The tea garden is not at all about tea. It's about ambience. They have bubble teas (chillers), and that's what most people get: sweet, colorful, and cold. It's the college-bound teenager's grown-up ICEE. Sometimes, that's just what you want, and these guys have the widest range of flavors in the city. None of them really of tea in them, but again, that's not been the point. They do have some loose leaf tea, but none of it is worth writing home about. You come to the Tea Garden to hang out with your friends, read The Onion and listen to music. It's the under-21 crowd's version of bar hopping, only there's nowhere to hop to. Fun and awesome if you're under the age of 20. A place to see and be seen. A little bit awkward and uncomfortable if you've got a high-school diploma under your belt.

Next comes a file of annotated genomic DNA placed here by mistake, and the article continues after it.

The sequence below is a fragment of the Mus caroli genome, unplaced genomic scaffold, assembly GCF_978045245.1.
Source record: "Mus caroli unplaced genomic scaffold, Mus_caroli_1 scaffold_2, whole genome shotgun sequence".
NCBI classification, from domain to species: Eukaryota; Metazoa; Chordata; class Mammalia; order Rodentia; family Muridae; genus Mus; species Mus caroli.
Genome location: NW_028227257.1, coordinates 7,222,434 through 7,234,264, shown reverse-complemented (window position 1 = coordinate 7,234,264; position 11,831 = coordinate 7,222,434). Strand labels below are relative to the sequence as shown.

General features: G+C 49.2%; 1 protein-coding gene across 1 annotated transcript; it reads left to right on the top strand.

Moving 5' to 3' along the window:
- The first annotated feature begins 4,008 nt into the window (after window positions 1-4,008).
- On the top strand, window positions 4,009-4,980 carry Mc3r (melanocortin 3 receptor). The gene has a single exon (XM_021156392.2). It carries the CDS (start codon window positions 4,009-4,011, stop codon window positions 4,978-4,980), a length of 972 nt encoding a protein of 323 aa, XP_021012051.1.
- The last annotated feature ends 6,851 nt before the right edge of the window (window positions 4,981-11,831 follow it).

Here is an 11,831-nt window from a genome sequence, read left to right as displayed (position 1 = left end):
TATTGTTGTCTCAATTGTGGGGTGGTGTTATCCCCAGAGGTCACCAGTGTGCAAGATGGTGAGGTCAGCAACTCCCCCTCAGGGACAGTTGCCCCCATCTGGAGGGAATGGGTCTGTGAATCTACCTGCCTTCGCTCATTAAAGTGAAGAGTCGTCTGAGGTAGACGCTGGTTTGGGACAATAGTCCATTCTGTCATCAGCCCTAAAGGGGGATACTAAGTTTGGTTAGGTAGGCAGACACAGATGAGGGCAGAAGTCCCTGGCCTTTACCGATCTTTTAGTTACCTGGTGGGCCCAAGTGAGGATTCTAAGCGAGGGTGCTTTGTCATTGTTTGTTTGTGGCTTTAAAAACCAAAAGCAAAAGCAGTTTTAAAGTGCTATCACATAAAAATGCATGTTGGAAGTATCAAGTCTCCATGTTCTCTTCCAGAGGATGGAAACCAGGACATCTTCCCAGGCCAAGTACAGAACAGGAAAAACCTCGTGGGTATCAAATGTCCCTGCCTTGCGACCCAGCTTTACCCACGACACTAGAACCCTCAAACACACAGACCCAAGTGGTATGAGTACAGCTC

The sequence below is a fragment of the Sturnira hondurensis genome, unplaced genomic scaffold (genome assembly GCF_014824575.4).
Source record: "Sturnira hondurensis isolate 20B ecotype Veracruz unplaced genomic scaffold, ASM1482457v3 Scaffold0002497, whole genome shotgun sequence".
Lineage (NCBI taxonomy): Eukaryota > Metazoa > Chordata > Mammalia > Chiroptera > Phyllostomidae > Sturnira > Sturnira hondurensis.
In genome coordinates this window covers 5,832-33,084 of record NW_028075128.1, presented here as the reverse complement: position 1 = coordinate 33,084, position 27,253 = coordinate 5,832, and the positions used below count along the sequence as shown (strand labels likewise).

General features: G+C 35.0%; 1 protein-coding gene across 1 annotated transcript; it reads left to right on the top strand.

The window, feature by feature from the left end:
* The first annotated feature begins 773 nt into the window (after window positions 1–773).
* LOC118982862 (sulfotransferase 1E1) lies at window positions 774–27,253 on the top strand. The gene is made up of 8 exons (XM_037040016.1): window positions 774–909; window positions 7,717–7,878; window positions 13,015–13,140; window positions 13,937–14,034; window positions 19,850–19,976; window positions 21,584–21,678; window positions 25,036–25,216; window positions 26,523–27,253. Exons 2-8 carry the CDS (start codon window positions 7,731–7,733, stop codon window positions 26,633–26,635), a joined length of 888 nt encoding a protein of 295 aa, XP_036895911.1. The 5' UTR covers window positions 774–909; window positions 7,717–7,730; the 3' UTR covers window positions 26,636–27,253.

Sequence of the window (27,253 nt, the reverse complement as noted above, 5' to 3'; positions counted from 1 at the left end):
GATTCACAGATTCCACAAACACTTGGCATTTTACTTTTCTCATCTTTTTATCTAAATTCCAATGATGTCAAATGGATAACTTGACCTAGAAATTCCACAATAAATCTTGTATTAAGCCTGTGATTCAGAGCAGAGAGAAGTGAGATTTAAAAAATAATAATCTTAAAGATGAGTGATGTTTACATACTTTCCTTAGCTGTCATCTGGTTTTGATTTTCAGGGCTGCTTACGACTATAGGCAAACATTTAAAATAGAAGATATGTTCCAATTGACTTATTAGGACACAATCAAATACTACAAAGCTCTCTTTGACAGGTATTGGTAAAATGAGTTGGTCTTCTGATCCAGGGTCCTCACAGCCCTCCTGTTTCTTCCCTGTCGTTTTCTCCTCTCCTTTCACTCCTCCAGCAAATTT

TeaSource has a large variety of tea, and their shop is warm and comfortable. Half is devoted to seating, and the other half to walls of accessories and books. As far as tea goes, it's easy to see that the owner's heart is in Indian teas. Their Chinese selection is definitely sub-par. Average pu'ers, 'dark' tea that tastes nothing like itself and more like an incredibly bland pu'er, and bitter greens. I also dislike their style of service. The staff is friendly, but generally knows little about tea. It is difficult to ask them questions, and they seem uninterested in tea. It's a job for them, which is totally fine, I guess. Just not what I'm looking for. They do have a wall full of pamphlets with generally good info, but I'd rather talk to a person than read a hand out. Also, whenever you order tea, they give you the timer yourself (an hourglass). You're responsible for making sure the tea is steeped well. If you lose track of time while chatting with your friend and the tea is bitter and foul, that's your fault. Also, all of their teas are steeped for the same amount of time...??? They advertise 'free sample Tuesdays,' when other tea houses in the Twin Cities have samples everyday. Maybe I have bad timing, but every time I've tried these samples, they are always very bitter and drying. Why do a bad sample? They once slipped a sample of Gyokuro into my bag (very nice!). When I went home and tried it, however, the stuff was so so bitter and drying. I tried steeping it in several different ways (big teapot as recomended, gongfu style, sitting in a cup, etc..) and they all resulted in bad tea. Again, why give out samples of subpar tea? It gives the impression that they don't know what their own tea tastes like. Either that, or they like tea that is bitter and drying. Finally, they don't offer all of their teas iced or hot. They have a limited selection in the summer. Normally, I wouldn't mind, but that selection is never very yummy (at least to my tastes). So, all in all, thier actual tea often leaves me confused. Come here if you're looking for a new Indian black, or if you already know exactly what you want. Do not come for tea here if you want good Chinese tea, if you want to learn from a person, or if you want a blended/flavored tea that is subtle and delicious. This is a great place to come to sit and relax. They also have the best selection of books on tea in the Twin Cities, and thier accessory wall is very impressive. This is especially true of thier non-traditional accesories (western tea pots, infusers, fun accessories). Thier yixing collection is small and a little bit tacky, but that's true of all the stuff that makes it to America.